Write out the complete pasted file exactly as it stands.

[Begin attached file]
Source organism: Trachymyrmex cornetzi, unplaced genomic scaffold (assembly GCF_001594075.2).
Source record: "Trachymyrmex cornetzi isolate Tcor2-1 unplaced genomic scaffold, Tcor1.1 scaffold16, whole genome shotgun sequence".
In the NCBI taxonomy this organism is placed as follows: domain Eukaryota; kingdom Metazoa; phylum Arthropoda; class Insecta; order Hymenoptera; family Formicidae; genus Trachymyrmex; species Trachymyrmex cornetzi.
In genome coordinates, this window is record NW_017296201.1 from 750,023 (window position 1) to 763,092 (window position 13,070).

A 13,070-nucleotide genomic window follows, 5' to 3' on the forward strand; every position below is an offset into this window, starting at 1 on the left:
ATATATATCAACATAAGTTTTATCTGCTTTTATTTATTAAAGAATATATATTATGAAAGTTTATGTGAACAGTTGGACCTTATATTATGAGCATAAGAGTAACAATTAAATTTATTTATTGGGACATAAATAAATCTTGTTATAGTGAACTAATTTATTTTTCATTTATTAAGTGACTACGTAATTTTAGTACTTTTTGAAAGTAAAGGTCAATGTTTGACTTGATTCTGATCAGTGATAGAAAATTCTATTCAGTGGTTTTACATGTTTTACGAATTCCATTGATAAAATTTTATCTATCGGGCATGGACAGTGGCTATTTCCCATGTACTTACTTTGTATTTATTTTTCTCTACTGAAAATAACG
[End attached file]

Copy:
Source organism: Trachymyrmex cornetzi, unplaced genomic scaffold (assembly GCF_001594075.2).
Source record: "Trachymyrmex cornetzi isolate Tcor2-1 unplaced genomic scaffold, Tcor1.1 scaffold16, whole genome shotgun sequence".
In the NCBI taxonomy this organism is placed as follows: domain Eukaryota; kingdom Metazoa; phylum Arthropoda; class Insecta; order Hymenoptera; family Formicidae; genus Trachymyrmex; species Trachymyrmex cornetzi.
In genome coordinates, this window is record NW_017296201.1 from 750,023 (window position 1) to 763,092 (window position 13,070).

A 13,070-nucleotide genomic window follows, 5' to 3' on the forward strand; every position below is an offset into this window, starting at 1 on the left:
ATATATATCAACATAAGTTTTATCTGCTTTTATTTATTAAAGAATATATATTATGAAAGTTTATGTGAACAGTTGGACCTTATATTATGAGCATAAGAGTAACAATTAAATTTATTTATTGGGACATAAATAAATCTTGTTATAGTGAACTAATTTATTTTTCATTTATTAAGTGACTACGTAATTTTAGTACTTTTTGAAAGTAAAGGTCAATGTTTGACTTGATTCTGATCAGTGATAGAAAATTCTATTCAGTGGTTTTACATGTTTTACGAATTCCATTGATAAAATTTTATCTATCGGGCATGGACAGTGGCTATTTCCCATGTACTTACTTTGTATTTATTTTTCTCTACTGAAAATAACG